When we say ‘craft beer’ we mean…

JUNE 2014

Craft beer


1. A delib­er­ate­ly vague catch-all term for beers which are per­ceived by enthu­si­asts as hav­ing ‘char­ac­ter’ or being ‘dis­tinc­tive’, regard­less of whether they are to their taste. Inclu­sive of ‘real ale’ (See chart, below.) Has its ori­gins in the work of Michael Jack­son in the late 1970s. Pop­u­larised by, among oth­ers, Vince Cot­tone and Roger Protz.

Diagram: craft beer, real ale and 'keg'.

2. In the UK, used to describe a ‘move­ment’ aris­ing from c.1997 onwards which reject­ed not only ‘mass-pro­duced’ beer but also the trap­pings of estab­lished ‘real ale’ cul­ture. Brew­ers aligned with this ‘move­ment’ will prob­a­bly pro­duce kegged beers, and may even dis­miss cask-con­di­tioned beer alto­geth­er. As much about pre­sen­ta­tion, pack­ing and ‘lifestyle’ as the qual­i­ties of the prod­uct.

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JULY 2013

This is going to need updat­ing soon as our think­ing has moved on quite a bit since we wrote it in 2011. When the book is done, prob­a­bly.


The pur­pose of this page is to save us the trou­ble of explain­ing what we mean each time we use phras­es like ‘craft beer’, ‘good beer’ or ‘craft brew­ery’. We find those phras­es use­ful even if oth­ers find them irri­tat­ing, or rail at their impre­ci­sion.

This page is like­ly to change as we have our prej­u­dices chal­lenged and learn more about beer and brew­ing.

Short ver­sion

When we say craft beer, we mean a group of beers, includ­ing many real ales, which, in our view, are a good thing and deserv­ing of respect.

Call­ing some­thing a craft beer does­n’t nec­es­sar­i­ly mean we like the beer in ques­tion; just because it isn’t to our taste does­n’t mean it isn’t well made.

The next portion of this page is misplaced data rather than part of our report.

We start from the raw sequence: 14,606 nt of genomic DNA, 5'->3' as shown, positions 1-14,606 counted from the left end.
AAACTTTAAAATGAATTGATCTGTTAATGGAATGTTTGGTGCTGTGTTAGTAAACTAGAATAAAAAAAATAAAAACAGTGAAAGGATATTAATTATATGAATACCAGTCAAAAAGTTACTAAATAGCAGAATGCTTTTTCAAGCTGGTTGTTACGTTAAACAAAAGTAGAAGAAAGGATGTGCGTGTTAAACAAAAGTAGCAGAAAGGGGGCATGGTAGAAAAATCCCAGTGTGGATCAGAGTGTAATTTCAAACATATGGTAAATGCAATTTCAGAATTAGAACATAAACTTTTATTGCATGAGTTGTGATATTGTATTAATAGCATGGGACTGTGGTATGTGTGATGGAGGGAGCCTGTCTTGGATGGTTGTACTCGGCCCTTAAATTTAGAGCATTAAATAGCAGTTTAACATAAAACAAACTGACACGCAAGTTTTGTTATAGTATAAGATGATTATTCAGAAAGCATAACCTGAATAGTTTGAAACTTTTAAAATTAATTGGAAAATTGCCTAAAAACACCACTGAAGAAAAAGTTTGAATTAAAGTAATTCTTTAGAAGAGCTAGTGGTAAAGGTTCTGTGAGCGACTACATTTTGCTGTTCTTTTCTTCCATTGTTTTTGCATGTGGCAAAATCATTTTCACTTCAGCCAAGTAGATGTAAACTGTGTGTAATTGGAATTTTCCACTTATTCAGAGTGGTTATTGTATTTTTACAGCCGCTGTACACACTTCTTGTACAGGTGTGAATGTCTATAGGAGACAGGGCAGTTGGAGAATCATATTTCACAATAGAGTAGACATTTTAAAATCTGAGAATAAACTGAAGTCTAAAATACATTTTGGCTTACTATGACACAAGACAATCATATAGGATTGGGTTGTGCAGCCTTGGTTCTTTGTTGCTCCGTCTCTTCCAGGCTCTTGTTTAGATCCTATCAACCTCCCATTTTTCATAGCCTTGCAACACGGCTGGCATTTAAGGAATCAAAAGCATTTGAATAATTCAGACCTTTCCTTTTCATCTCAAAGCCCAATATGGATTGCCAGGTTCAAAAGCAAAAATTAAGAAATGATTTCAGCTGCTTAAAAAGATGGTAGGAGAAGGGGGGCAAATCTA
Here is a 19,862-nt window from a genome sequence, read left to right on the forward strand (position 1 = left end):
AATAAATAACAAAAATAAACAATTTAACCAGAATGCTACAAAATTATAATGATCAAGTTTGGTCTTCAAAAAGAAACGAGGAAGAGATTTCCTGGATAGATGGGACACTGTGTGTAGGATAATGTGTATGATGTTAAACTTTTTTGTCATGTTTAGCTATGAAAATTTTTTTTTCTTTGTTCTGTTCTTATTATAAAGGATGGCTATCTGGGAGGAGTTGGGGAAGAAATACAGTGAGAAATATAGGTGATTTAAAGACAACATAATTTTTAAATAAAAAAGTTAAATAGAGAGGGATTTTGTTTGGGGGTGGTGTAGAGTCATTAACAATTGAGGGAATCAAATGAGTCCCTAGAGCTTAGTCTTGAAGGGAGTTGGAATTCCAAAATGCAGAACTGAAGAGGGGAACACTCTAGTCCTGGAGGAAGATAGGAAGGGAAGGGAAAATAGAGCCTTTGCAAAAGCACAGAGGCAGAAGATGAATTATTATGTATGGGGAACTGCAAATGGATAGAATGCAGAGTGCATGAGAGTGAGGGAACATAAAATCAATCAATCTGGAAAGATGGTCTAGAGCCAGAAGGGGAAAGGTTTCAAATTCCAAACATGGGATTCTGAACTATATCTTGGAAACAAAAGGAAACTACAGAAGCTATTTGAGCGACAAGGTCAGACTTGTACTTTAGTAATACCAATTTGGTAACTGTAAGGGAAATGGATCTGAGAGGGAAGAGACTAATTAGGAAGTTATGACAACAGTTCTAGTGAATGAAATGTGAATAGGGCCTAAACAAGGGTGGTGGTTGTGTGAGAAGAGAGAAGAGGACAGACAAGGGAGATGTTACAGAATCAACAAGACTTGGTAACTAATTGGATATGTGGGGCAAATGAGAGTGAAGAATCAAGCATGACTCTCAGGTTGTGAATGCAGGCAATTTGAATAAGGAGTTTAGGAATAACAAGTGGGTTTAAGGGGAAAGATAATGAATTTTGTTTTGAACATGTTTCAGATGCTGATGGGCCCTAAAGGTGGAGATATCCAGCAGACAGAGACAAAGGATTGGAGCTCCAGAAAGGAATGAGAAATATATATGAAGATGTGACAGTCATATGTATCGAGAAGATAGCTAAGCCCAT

This post sets out a list of things which might make us feel warmer towards a beer or brew­ery and thus con­sid­er them craft beers or ‘craft brew­ers’. We’ll use that as a start­ing point for a new list here.

Craft brew­eries and craft beers will have some of the fol­low­ing char­ac­ter­is­tics.

  1. They’ll use malts like Maris Otter or even Plumage Archer because they want a par­tic­u­lar flavour in their beer, rather than high­er-yield­ing, cheap­er vari­eties. This fact is men­tioned on the pack­ag­ing or on the web­site.
  2. They’ll pro­duce sin­gle-hop beers or beers which promi­nent­ly fea­ture spe­cif­ic hops. Their choice of hops is dri­ven by some­thing oth­er than the mar­ket price of hops. It is possible/easy to find out which vari­eties are used and in which forms (extract, whole leaf, pel­let).
  3. It is easy to find out where the beer is made – ide­al­ly because it is men­tioned on the pack­ag­ing. It does not pre­tend to be from some­where else. (I.e. Bel­gium, Den­mark, New­cas­tle.)
  4. The brew­ers have their names and/or faces on the web­site or pack­ag­ing. There are iden­ti­fi­able indi­vid­u­als mak­ing the beer. They might even be con­tactable on Twit­ter or through their own blogs.
  5. They lager or age beer for extend­ed peri­ods even though it’s expen­sive to do so.
  6. Their beers have vin­tages and change from year to year: they are not entire­ly focused on con­sis­ten­cy.
  7. There are signs of inno­va­tion led by the brew­ers rather than mar­keters or man­age­ment.
  8. The brew­ers are the man­age­ment.
  9. They brew beer that makes you say “wow”, not “meh”, or “not bad”. (A beer can be 3.8% abv, brown and hopped with Gold­ings and still make you go “wow”, by the way.)
  10. They make a dark beer: they haven’t ced­ed this ground to Guin­ness.
  11. They don’t use clear bot­tles.
  12. They make cask- or bot­tle-con­di­tioned beer.